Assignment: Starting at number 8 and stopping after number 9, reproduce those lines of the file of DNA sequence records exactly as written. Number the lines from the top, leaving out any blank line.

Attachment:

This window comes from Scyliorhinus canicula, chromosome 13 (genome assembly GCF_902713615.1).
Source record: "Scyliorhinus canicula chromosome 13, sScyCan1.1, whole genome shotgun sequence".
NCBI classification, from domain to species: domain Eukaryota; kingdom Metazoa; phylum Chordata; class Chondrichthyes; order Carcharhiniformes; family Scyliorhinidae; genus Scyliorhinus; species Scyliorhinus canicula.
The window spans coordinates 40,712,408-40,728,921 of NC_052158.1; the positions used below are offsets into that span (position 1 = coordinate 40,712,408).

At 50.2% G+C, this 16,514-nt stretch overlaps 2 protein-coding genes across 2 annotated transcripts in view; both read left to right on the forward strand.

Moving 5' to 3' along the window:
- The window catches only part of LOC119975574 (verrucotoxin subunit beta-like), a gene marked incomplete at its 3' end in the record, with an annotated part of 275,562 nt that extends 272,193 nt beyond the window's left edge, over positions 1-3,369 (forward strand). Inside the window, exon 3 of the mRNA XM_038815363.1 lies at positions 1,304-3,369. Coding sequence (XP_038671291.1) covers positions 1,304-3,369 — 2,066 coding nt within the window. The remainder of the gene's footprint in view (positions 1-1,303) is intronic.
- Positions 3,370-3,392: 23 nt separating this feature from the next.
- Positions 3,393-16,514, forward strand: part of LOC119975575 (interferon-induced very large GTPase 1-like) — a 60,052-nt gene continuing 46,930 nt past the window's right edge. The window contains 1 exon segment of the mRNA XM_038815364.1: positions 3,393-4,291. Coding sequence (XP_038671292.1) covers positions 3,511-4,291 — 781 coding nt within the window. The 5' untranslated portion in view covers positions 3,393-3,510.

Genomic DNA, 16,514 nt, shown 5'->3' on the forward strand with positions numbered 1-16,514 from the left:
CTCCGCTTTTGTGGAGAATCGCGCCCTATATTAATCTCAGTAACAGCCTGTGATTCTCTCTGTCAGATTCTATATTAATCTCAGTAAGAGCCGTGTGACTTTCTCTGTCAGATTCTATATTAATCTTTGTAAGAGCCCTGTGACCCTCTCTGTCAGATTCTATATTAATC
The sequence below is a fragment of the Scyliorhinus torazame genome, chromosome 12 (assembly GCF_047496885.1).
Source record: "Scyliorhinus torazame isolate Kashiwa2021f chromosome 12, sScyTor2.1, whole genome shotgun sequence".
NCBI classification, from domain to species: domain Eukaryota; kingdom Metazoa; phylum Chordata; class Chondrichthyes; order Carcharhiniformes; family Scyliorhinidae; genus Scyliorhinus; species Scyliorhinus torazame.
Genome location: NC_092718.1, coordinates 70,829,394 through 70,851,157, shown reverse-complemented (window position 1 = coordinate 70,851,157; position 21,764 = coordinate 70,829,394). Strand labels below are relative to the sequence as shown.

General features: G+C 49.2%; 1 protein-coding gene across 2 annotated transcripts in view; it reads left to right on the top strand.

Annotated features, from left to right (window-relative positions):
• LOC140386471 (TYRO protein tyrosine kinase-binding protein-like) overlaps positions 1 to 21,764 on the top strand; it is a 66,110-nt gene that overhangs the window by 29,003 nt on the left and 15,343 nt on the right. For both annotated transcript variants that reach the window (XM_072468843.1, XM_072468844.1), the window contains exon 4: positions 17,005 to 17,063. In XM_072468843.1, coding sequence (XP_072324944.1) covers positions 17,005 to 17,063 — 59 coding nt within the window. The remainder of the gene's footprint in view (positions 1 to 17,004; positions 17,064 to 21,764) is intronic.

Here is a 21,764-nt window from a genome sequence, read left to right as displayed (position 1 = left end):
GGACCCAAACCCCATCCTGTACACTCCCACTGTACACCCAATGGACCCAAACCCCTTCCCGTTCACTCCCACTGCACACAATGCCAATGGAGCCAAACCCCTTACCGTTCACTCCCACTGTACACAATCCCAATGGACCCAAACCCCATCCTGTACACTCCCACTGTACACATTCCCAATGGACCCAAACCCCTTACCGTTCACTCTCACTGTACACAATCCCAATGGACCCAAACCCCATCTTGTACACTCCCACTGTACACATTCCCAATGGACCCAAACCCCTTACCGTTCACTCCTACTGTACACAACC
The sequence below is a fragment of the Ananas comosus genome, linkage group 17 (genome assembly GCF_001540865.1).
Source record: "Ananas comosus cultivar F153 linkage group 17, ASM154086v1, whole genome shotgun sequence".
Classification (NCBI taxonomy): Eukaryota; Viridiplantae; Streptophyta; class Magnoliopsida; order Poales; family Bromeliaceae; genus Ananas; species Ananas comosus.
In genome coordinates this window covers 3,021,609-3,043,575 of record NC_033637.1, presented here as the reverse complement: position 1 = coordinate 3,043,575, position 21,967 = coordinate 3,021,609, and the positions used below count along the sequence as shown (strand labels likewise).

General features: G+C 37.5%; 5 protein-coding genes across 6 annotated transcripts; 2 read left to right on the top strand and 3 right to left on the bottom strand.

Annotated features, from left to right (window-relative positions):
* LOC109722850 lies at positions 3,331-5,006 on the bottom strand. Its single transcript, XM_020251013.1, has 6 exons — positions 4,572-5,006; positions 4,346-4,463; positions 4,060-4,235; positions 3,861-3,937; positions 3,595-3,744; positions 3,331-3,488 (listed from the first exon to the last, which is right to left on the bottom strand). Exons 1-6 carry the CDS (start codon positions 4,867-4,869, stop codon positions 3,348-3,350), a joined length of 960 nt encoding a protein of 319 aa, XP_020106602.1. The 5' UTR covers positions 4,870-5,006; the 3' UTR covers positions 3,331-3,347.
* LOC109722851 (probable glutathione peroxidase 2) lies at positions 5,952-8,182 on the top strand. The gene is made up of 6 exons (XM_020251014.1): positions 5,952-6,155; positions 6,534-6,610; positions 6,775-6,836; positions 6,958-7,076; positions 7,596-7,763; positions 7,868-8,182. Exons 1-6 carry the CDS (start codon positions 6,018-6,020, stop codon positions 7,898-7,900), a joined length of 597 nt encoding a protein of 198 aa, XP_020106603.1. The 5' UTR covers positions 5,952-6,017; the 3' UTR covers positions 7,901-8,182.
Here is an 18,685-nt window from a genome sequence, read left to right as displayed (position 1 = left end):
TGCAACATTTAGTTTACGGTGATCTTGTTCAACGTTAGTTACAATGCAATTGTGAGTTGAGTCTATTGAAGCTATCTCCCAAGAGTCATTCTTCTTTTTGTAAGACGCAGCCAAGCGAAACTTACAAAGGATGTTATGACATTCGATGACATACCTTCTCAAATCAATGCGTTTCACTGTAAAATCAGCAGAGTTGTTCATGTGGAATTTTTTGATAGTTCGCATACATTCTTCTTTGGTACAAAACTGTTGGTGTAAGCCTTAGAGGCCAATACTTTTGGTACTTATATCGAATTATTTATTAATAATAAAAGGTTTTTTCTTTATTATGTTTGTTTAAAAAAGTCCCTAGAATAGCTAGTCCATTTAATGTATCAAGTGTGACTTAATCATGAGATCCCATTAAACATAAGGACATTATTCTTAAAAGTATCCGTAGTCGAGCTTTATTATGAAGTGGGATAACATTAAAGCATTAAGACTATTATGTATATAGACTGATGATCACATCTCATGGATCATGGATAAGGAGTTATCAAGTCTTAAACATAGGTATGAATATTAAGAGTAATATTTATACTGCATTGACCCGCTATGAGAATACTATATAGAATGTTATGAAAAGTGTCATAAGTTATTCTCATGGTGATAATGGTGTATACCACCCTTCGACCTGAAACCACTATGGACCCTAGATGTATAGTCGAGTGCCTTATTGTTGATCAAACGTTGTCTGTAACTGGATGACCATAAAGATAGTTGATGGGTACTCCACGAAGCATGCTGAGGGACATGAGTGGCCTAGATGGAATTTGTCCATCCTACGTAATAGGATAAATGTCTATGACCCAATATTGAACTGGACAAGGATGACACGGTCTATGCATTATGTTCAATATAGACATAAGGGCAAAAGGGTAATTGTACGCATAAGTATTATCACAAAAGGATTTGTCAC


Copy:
- Positions 3,370-3,392: 23 nt separating this feature from the next.
- Positions 3,393-16,514, forward strand: part of LOC119975575 (interferon-induced very large GTPase 1-like) — a 60,052-nt gene continuing 46,930 nt past the window's right edge. The window contains 1 exon segment of the mRNA XM_038815364.1: positions 3,393-4,291. Coding sequence (XP_038671292.1) covers positions 3,511-4,291 — 781 coding nt within the window. The 5' untranslated portion in view covers positions 3,393-3,510.